Mol Raises Stakes in Croatia Talks by Preparing INA Sale

Mol Nyrt., Hungary’s largest refiner, said it will prepare the sale of its INA Industrija Nafte d.d. unit after talks stalled with the Croatian government over management rights in the company.

Mol’s board of directors authorized management to “start the preparations for the sale of Mol’s stake in INA,” the Budapest-based company said in a statement to the Budapest bourse today. It also authorized it to conclude an agreement with Croatia “that can lead to value creation through the execution of INA’s growth strategy.”

Mol’s Chief Executive Officer Zsolt Hernadi is wanted by Interpol and sheltered by his home country after Croatia issued an arrest warrant as part of a bribery probe into the deal that gave Mol INA’s management rights in 2009. Mol denied any wrongdoing and said Oct. 3 that it would reconsider the “nature” of its involvement in INA.

“It is clear that the frame for negotiations has changed,” the Croatian government said in an e-mailed statement after Mol’s comment. The government will do “everything it can to preserve INA as a regional energy leader, and to safeguard the interests of the company, its employees and the country’s energy security,” Croatia’s Economy Ministry said separately in an e-mail.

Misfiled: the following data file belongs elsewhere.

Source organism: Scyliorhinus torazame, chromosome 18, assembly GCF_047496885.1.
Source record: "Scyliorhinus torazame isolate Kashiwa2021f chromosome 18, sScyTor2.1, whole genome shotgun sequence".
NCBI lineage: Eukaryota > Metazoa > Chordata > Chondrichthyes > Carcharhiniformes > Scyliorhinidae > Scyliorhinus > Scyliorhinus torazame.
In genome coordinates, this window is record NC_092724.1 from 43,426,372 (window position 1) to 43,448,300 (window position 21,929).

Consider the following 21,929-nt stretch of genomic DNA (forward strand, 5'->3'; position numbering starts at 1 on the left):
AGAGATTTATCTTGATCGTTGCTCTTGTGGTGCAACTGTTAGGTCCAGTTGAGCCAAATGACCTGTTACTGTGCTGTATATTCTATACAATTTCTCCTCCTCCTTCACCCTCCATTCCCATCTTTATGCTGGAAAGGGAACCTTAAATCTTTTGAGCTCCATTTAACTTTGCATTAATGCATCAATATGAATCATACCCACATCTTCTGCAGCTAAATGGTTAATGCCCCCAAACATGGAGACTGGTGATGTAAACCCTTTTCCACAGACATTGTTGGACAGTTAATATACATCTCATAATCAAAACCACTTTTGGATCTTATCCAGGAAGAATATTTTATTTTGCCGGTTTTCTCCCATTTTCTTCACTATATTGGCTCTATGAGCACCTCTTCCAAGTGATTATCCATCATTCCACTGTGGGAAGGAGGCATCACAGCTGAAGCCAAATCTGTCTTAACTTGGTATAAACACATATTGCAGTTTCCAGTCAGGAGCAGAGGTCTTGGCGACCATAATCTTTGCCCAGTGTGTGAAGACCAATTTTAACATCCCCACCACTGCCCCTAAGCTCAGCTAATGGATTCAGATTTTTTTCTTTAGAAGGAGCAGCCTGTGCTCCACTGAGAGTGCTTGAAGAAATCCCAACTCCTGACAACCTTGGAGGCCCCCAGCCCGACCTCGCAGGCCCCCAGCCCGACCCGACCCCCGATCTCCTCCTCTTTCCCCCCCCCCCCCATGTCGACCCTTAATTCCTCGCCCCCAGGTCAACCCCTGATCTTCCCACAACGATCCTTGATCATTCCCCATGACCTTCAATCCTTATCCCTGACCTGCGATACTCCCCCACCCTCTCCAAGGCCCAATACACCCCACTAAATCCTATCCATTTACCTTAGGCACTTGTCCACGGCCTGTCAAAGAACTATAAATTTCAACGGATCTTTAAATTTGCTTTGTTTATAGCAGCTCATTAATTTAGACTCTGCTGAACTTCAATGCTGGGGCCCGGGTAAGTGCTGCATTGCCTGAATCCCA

Mol’s shares declined 0.3 percent at the close in Budapest, extending this year’s slump to more than 17 percent. INA gained 1 percent to pare its drop this year to 1 percent.

There are still “significant differences” between the negotiating parties, Mol’s chief negotiator Jozsef Molnar told reporters in Zagreb today after the latest round of talks. Croatia suggests a “new model” of corporate management for INA, Croatia’s Economy Minister Ivan Vrdoljak said after the talks.

To contact the reporters on this story: Marton Eder in Budapest at meder4@bloomberg.net; Jasmina Kuzmanovic in Zagreb at jkuzmanovic@bloomberg.net

To contact the editor responsible for this story: Wojciech Moskwa at wmoskwa@bloomberg.net

Press spacebar to pause and continue. Press esc to stop.

Bloomberg reserves the right to remove comments but is under no obligation to do so, or to explain individual moderation decisions.

Please enable JavaScript to view the comments powered by Disqus.